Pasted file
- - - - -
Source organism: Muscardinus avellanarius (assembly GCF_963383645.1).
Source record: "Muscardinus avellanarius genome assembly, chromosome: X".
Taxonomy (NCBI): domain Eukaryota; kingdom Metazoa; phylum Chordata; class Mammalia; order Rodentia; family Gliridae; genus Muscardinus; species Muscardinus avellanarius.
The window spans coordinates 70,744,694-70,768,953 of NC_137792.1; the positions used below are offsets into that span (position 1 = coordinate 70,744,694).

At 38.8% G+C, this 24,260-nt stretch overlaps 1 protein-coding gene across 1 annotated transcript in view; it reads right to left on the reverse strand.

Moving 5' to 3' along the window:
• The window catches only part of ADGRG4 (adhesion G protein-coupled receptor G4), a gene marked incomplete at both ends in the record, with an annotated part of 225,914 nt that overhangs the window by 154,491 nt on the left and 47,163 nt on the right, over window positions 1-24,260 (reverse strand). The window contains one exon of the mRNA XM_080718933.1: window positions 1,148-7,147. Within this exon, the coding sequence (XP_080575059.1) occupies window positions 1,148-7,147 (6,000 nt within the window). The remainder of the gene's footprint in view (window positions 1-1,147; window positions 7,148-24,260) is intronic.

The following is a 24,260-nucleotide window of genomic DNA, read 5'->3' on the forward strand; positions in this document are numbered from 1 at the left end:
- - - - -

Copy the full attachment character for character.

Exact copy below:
Source organism: Muscardinus avellanarius (assembly GCF_963383645.1).
Source record: "Muscardinus avellanarius genome assembly, chromosome: X".
Taxonomy (NCBI): domain Eukaryota; kingdom Metazoa; phylum Chordata; class Mammalia; order Rodentia; family Gliridae; genus Muscardinus; species Muscardinus avellanarius.
The window spans coordinates 70,744,694-70,768,953 of NC_137792.1; the positions used below are offsets into that span (position 1 = coordinate 70,744,694).

At 38.8% G+C, this 24,260-nt stretch overlaps 1 protein-coding gene across 1 annotated transcript in view; it reads right to left on the reverse strand.

Moving 5' to 3' along the window:
• The window catches only part of ADGRG4 (adhesion G protein-coupled receptor G4), a gene marked incomplete at both ends in the record, with an annotated part of 225,914 nt that overhangs the window by 154,491 nt on the left and 47,163 nt on the right, over window positions 1-24,260 (reverse strand). The window contains one exon of the mRNA XM_080718933.1: window positions 1,148-7,147. Within this exon, the coding sequence (XP_080575059.1) occupies window positions 1,148-7,147 (6,000 nt within the window). The remainder of the gene's footprint in view (window positions 1-1,147; window positions 7,148-24,260) is intronic.

The following is a 24,260-nucleotide window of genomic DNA, read 5'->3' on the forward strand; positions in this document are numbered from 1 at the left end: